Physical Education Requirements
When women were first admitted to the University in 1870, they had limited options for athletics. The first U-M gymnasium, the Waterman Gym, was built in 1891, but was mostly reserved for men. Activities for women in the gym consisted of calisthenics, marching, and simple running and throwing games; not organized sports. The University referred to these activities as “gym work” or “physical training." Consistent with medical beliefs of the time, U-M administrators and faculty believed that such physical activity for women was necessary to “correct the strain” of intensive studying.
In 1897, after a fundraising drive by female students and alumnae, the University built the Barbour Gym for women. Women’s gym work expanded to include basketball and gymnastics. The following year, U-M declared that both male and female students enrolled in the Engineering and Literature Colleges were required to do two hours per week of gym work.
In 1915, the University integrated a physical education requirement into the formal curriculum. Women were required to take a physical education course for two hours each week for two years. Men, on the other hand, were required to take such courses for only one year. Women also had to attend six lectures on hygiene. In 1921, a separate Department of Physical Education for Women was established.
This new Department gave women access to a diverse array of sports and activities. In 1915, women were offered classes for general gymnastics, folk and athletic dancing, basketball, baseball, cricket, hockey, and archery. By 1941, these offerings had expanded to include badminton, fencing, horseback riding, figure skating, swimming and lifeguarding, and tennis. The Department also worked closely with the Women’s Athletic Association in organizing intramural sports for women, such as highly popular interclass and inter-sorority tournaments in a variety of sports, including field hockey, baseball, and basketball.
Even as opportunities for women’s recreational activities increased, the Department retained its earlier focus on surveilling and correcting women’s bodies. The Department still required that women undergo medical examinations, and women who were found to have “defects” were required to take corrective classes.
The persistent idea that women were different than men in body and mind—and therefore required such correction even when men did not—also limited women’s access to competitive athletics. Dr. Margaret Bell, President of the Department of Physical Education for Women, for instance, opposed varsity, intercollegiate women’s sports. She once said that “women, as a group, tolerate competition poorly,” and they are not skilled enough. Instead, Bell envisioned physical education as “an ideal program that fulfills Health and Social objectives.” Because women were deficient in these ways, according to Bell, intercollegiate women’s sports were a “utopian ideal.”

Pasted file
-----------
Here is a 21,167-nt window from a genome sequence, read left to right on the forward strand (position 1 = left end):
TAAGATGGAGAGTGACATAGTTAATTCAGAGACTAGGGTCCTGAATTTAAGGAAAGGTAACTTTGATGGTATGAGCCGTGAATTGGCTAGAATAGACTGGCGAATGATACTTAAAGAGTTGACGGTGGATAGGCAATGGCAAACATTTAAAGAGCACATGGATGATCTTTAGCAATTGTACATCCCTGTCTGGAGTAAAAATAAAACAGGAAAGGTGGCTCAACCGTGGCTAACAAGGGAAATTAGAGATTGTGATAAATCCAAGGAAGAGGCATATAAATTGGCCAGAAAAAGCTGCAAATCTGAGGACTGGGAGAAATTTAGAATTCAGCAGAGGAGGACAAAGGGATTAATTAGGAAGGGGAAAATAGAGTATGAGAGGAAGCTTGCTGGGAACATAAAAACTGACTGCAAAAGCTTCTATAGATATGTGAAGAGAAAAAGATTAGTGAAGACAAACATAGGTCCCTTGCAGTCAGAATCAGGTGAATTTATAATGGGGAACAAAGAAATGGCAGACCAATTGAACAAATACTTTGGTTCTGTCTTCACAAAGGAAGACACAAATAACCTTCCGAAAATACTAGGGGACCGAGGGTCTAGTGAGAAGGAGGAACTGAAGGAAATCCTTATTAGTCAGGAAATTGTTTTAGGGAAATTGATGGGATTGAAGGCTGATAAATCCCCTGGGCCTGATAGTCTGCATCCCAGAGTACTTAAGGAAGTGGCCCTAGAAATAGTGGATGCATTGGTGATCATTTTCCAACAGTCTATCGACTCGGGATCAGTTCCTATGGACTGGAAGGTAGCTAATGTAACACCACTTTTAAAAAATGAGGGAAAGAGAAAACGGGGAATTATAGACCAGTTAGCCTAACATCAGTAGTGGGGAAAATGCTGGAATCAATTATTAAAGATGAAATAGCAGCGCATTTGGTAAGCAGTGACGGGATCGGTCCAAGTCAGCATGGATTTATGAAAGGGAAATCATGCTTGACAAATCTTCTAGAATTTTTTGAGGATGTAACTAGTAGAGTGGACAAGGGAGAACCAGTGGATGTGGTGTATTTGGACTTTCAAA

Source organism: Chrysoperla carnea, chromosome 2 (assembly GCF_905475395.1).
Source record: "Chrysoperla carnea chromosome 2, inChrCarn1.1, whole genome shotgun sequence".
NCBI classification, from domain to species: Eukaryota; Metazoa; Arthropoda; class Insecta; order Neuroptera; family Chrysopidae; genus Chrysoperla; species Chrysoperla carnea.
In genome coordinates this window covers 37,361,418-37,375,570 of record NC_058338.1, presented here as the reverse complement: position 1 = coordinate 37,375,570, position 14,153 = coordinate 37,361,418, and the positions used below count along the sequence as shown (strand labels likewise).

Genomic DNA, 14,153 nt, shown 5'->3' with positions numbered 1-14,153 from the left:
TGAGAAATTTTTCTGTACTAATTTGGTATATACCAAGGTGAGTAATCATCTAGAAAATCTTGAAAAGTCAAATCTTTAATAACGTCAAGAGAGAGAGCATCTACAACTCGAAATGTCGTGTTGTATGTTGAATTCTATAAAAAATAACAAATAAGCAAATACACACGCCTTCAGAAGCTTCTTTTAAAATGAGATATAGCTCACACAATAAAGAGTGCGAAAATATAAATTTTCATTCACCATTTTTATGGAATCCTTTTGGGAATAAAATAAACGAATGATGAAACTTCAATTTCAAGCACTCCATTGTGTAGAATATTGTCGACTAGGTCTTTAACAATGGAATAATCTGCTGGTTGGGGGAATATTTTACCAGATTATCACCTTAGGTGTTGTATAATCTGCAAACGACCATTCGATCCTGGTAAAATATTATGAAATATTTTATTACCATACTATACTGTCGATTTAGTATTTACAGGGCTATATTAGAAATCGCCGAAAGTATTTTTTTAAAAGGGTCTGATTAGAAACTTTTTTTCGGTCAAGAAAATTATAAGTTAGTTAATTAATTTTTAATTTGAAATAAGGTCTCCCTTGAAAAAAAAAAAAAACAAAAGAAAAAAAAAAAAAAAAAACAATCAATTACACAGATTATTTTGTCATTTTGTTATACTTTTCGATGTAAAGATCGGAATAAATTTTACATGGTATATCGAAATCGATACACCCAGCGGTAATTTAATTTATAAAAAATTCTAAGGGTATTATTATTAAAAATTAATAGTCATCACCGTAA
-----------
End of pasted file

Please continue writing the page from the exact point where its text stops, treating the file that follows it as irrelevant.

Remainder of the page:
Physical education requirements for men and women were eventually changed and then eliminated.. In 1933, partly due to the efforts of the Michigan Daily, the Department reduced the physical education requirement for women to one year, equaling that of the men. By 1969, the University removed the physical education requirement for all students.
 History of Physical Education for Women, 1937, Box 7, Department of Physical Education for Women University of Michigan Records 1878-1972, Bentley Historical Library, University of Michigan. p.19
 Ibid., p.6.
 Ibid., p.12.
 Ibid., p. 14.
 Ibid., p.28.
 Ibid., p.27.
 Dr. Margaret Bell to C.C. Little, 27 January 1926, Box 5, Margaret Bell Papers, Bentley Historical Library, University of Michigan.
November 30 1927 Newspaper Article, Scrapbook Volume 1 1923-1930, Box 1, Department of Physical Education for Women University of Michigan Records 1878-1972, Bentley Historical Library, University of Michigan.
 Michigan Daily. 1984. "Exercise Recommended To Keep Trim Figure At School".